The UK LOAC Pamphlet (1981) states that reprisals can only be taken if “they are in proportion to the violation complained of”. 
United Kingdom, The Law of Armed Conflict, D/DAT/13/35/66, Army Code 71130 (Revised 1981), Ministry of Defence, prepared under the Direction of The Chief of the General Staff, 1981, Section 4, p. 17, § 14(c).
United Kingdom of Great Britain and Northern Ireland
The UK LOAC Manual (2004) states:
A reprisal must be in proportion to the original violation. Whilst a reprisal need not conform in kind to the act complained of, it may not significantly exceed the adverse party’s violation either in degree or effect. Effective but disproportionate acts cannot be justified as reprisals on the basis that only an excessive response will forestall further violations. 
United Kingdom, The Manual of the Law of Armed Conflict, Ministry of Defence, 1 July 2004, § 16.17.
The manual also restates the interpretative declaration made by the UK upon ratification of the 1977 Additional Protocol I (see infra). 
United Kingdom, The Manual of the Law of Armed Conflict, Ministry of Defence, 1 July 2004, § 16.19.1.
United States of America
The US Field Manual (1956) states:
Form of Reprisal. What kinds of acts should be resorted to as reprisals is a matter for consideration by the injured party. Acts done by way of reprisals must not, however, be excessive. They must bear reasonable relation to the degree of violation committed by the enemy. 
United States, Field Manual 27-10, The Law of Land Warfare, US Department of the Army, 18 July 1956, as modified by Change No. 1, 15 July 1976, § 497(e).
United States of America
The US Air Force Pamphlet (1976) states:
A reprisal must be proportional to the original violation. Although a reprisal need not conform in kind to the same type of acts complained of (bombardment for bombardment, weapon for weapon) it may not significantly exceed the adversary’s violation either in violence or effect. Effective but disproportionate reprisals cannot be justified by the argument that only an excessive response will forestall further transgressions.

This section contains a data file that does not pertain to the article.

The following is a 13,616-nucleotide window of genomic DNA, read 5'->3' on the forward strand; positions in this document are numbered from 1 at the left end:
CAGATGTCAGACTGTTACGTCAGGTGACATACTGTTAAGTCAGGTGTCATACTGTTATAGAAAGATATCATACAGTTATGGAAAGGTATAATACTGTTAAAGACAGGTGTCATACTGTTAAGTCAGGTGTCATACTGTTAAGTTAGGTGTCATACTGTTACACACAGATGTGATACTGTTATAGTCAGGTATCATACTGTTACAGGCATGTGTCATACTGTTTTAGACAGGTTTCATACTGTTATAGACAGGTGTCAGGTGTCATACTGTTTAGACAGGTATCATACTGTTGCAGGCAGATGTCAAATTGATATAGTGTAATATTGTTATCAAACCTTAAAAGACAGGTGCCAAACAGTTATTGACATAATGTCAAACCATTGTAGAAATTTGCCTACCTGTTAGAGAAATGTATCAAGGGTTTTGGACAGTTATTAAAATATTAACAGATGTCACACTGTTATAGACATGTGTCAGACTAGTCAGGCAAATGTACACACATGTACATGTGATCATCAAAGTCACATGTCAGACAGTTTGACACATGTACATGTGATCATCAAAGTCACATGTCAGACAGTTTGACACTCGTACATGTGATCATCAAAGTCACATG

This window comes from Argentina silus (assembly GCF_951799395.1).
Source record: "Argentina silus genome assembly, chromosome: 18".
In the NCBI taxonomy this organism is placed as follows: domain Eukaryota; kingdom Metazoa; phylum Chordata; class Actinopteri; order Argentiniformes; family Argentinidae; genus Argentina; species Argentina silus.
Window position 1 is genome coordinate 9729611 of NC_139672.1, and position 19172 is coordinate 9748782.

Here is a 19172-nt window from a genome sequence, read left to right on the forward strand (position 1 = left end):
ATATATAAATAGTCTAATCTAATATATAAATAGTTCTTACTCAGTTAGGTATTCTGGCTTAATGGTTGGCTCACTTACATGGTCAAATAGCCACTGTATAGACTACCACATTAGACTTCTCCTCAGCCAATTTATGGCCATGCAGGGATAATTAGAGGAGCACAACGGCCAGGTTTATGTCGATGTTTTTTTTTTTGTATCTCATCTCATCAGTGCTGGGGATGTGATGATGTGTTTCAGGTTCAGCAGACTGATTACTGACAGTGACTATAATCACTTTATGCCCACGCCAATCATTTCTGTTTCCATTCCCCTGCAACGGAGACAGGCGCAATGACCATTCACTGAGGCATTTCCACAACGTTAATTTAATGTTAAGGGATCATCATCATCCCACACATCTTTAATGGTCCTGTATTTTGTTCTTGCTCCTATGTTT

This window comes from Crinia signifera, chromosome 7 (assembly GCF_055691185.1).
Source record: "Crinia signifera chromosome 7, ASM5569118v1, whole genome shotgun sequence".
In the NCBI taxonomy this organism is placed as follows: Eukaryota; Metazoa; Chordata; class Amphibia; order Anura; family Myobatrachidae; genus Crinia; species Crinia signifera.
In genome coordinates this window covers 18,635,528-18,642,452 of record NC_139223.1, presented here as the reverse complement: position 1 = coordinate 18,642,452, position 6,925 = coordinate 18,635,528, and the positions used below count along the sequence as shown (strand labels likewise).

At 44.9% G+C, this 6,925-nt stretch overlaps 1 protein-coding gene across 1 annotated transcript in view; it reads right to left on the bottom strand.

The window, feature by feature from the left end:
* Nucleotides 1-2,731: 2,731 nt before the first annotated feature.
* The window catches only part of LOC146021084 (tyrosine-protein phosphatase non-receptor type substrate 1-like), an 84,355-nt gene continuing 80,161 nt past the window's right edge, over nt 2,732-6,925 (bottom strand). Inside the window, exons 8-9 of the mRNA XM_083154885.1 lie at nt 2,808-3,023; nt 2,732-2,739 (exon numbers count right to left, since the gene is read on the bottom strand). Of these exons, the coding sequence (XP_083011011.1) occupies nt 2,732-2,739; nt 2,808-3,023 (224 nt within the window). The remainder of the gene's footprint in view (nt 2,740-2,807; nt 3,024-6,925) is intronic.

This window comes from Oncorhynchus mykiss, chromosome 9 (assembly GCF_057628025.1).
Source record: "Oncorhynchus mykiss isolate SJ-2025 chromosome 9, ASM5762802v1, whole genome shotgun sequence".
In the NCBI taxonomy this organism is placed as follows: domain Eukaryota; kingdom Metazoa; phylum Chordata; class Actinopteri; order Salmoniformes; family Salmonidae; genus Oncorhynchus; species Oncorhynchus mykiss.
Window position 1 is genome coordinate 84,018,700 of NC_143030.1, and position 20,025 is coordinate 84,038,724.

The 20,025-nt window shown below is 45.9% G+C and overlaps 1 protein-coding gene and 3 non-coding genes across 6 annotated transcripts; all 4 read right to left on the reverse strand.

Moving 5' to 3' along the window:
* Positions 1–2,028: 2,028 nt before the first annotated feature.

United States, Air Force Pamphlet 110-31, International Law – The Conduct of Armed Conflict and Air Operations, US Department of the Air Force, 1976, § 10-7(c)(6).
United States of America
The US Naval Handbook (1995) provides: “To be valid, a reprisal action must conform to the following criteria: … 6. Each reprisal must be proportional to the original violation.” 
United States, The Commander’s Handbook on the Law of Naval Operations, NWP 1-14M/MCWP 5-2.1/COMDTPUB P5800.7, issued by the Department of the Navy, Office of the Chief of Naval Operations and Headquarters, US Marine Corps, and Department of Transportation, US Coast Guard, October 1995 (formerly NWP 9 (Rev. A)/FMFM 1-10, October 1989), § 6.2.3.1.
United States of America
The Annotated Supplement to the US Naval Handbook (1997) states:
This rule [that a reprisal must be proportional to the original violation] is not of strict equivalence because the reprisal will usually be somewhat greater that the initial violation that gave rise to it. However, care must be taken that the extent of the reprisal is measured by some degree of proportionality and not solely by effectiveness. Effective but disproportionate reprisals cannot be justified by the argument that only an excessive response will forestall a further transgression … The acts resorted to by way of reprisal need not conform in kind to those complained of by the injured belligerent. The reprisal action taken may be quite different from the original act which justified it, but should not be excessive or exceed the degree of harm required to deter the enemy from continuance of his initial unlawful conduct. 
United States, Annotated Supplement to the Commander’s Handbook on the Law of Naval Operations, prepared by the Oceans Law and Policy Department, Center for Naval Warfare Studies, Naval War College, Newport, Rhode Island, November 1997, § 6.2.3.1, footnote 43.
United States of America
The US Naval Handbook (2007) states: “To be valid, a reprisal action must conform to the following criteria: … 6. Each reprisal must be proportional to the original violation.” 
United States, The Commander’s Handbook on the Law of Naval Operations, NWP 1-14M/MCWP 5-12.1/COMDTPUB P5800.7, issued by the Department of the Navy, Office of the Chief of Naval Operations and Headquarters, US Marine Corps, and Department of Homeland Security, US Coast Guard, July 2007, § 6.2.4.1.
Yugoslavia, Socialist Federal Republic of